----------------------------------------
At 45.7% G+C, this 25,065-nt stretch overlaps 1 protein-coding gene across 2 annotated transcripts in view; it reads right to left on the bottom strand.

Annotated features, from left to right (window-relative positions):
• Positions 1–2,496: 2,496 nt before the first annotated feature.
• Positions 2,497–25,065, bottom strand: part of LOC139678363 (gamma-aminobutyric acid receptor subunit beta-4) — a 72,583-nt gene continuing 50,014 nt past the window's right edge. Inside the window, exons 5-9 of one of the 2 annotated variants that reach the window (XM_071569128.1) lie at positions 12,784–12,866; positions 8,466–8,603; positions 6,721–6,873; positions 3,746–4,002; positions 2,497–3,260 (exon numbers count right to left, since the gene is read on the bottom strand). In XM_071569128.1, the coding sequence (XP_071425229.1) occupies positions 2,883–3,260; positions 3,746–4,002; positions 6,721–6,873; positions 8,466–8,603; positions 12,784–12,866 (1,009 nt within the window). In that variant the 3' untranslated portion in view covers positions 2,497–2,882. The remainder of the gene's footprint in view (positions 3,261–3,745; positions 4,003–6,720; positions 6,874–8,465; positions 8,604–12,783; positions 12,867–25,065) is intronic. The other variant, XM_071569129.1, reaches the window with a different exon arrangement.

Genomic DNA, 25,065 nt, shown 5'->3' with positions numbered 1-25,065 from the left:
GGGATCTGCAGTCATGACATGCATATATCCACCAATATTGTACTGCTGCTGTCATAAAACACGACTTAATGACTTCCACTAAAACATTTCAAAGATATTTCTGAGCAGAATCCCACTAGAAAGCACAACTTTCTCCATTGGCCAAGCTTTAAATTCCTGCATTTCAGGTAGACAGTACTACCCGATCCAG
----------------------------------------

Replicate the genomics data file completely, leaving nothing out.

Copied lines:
At 45.7% G+C, this 25,065-nt stretch overlaps 1 protein-coding gene across 2 annotated transcripts in view; it reads right to left on the bottom strand.

Annotated features, from left to right (window-relative positions):
• Positions 1–2,496: 2,496 nt before the first annotated feature.
• Positions 2,497–25,065, bottom strand: part of LOC139678363 (gamma-aminobutyric acid receptor subunit beta-4) — a 72,583-nt gene continuing 50,014 nt past the window's right edge. Inside the window, exons 5-9 of one of the 2 annotated variants that reach the window (XM_071569128.1) lie at positions 12,784–12,866; positions 8,466–8,603; positions 6,721–6,873; positions 3,746–4,002; positions 2,497–3,260 (exon numbers count right to left, since the gene is read on the bottom strand). In XM_071569128.1, the coding sequence (XP_071425229.1) occupies positions 2,883–3,260; positions 3,746–4,002; positions 6,721–6,873; positions 8,466–8,603; positions 12,784–12,866 (1,009 nt within the window). In that variant the 3' untranslated portion in view covers positions 2,497–2,882. The remainder of the gene's footprint in view (positions 3,261–3,745; positions 4,003–6,720; positions 6,874–8,465; positions 8,604–12,783; positions 12,867–25,065) is intronic. The other variant, XM_071569129.1, reaches the window with a different exon arrangement.

Genomic DNA, 25,065 nt, shown 5'->3' with positions numbered 1-25,065 from the left:
GGGATCTGCAGTCATGACATGCATATATCCACCAATATTGTACTGCTGCTGTCATAAAACACGACTTAATGACTTCCACTAAAACATTTCAAAGATATTTCTGAGCAGAATCCCACTAGAAAGCACAACTTTCTCCATTGGCCAAGCTTTAAATTCCTGCATTTCAGGTAGACAGTACTACCCGATCCAG